But, if Europe were able to argue that lower energy prices constitute a form of non-sustainable ecological subsidies, then they would be justified (under the ruling of the Appelate Board in Shrimp-Turtle) to sanction US goods based on their energy intensity. And European nations are now beginning to discuss this option. Nothing could be more threatening to free trade — a policy already on the ropes because of traditional protectionist pressures. The risk is that adding the environmental argument to the economic one will make protectionism more acceptable, more moral! We should not be surprised that this course would be recommended by those sceptical of globalization (see, the comments of Joseph Stiglitz, here)
Tragically, some free market spokesmen seem eager to endorse this position. See the posting by Ronald Bailey of Reason:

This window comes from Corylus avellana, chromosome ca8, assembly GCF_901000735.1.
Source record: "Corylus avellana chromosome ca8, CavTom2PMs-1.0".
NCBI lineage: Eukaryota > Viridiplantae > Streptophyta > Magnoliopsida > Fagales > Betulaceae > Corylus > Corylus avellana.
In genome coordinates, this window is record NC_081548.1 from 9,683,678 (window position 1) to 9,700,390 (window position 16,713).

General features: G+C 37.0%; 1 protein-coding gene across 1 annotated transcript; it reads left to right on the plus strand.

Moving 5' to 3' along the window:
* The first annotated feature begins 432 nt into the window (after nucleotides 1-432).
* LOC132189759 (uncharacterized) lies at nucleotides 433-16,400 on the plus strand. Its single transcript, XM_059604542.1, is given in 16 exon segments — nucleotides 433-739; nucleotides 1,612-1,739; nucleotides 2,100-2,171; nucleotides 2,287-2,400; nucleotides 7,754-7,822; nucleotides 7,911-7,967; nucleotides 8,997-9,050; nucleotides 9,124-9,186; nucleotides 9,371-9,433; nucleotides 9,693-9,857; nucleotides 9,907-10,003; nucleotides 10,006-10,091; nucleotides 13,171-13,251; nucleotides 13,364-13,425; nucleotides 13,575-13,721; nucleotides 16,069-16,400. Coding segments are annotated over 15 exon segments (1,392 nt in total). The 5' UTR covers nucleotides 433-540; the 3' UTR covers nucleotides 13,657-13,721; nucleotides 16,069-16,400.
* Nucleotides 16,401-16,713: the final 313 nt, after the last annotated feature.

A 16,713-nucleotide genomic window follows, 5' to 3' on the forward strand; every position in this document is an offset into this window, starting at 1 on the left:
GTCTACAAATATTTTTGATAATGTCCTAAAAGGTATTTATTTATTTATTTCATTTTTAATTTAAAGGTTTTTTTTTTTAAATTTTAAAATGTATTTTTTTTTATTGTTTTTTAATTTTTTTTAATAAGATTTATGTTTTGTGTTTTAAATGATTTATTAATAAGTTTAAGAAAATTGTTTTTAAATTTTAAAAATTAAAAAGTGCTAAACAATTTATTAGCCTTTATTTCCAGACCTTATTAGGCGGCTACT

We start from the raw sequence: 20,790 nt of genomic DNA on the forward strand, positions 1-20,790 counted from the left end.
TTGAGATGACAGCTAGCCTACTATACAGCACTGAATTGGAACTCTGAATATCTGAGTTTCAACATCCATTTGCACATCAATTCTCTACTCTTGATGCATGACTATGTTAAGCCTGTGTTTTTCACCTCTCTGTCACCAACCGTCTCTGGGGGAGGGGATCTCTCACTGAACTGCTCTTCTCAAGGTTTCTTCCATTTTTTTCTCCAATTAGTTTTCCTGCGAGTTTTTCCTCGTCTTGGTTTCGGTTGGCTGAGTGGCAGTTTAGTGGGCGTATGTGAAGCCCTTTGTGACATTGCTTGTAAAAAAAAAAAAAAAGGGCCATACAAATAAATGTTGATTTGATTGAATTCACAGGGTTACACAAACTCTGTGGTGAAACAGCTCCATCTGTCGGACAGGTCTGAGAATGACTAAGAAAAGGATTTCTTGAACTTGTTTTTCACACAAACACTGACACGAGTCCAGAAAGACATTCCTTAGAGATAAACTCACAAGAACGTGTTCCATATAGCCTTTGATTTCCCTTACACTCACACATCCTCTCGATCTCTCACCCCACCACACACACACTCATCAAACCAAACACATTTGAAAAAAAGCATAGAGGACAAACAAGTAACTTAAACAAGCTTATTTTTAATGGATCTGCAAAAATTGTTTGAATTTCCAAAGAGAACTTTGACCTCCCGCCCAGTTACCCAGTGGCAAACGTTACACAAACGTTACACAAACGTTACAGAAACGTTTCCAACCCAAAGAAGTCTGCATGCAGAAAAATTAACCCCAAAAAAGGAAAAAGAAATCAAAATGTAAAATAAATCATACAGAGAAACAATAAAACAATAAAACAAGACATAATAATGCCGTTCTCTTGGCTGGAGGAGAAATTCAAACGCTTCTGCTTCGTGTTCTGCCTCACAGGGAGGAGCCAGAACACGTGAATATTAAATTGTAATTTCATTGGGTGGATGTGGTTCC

Is there an alternative to greenhouse gas emissions markets? One suggestion is a global carbon tax. In his 2005 study, “Life After Kyoto: Alternative Approaches to Global Warming Policies” Yale University economist William Nordhaus outlines the advantages that such tax offers over Kyoto style trading schemes. Of course, a carbon tax is not a goody, but the pain it causes is more easily administered and monitored. First, the tax offers stability; governments, industries and consumers all see what the price of carbon based fuels will be. Second, it can be far more transparently administered across the globe. If a country fails to charge the agreed upon tax, other countries can boost their tariffs on exports from that country as a way to encourage it to join the global climate tax regime. Third, the tax can be adjusted over time to meet agreed upon global goals such as ultimate level to which to greenhouse gases should be allowed to accumulate in the atmosphere. And fourth, poor countries could be made exempt from the tax until the average incomes of their citizens reach some agreed upon level.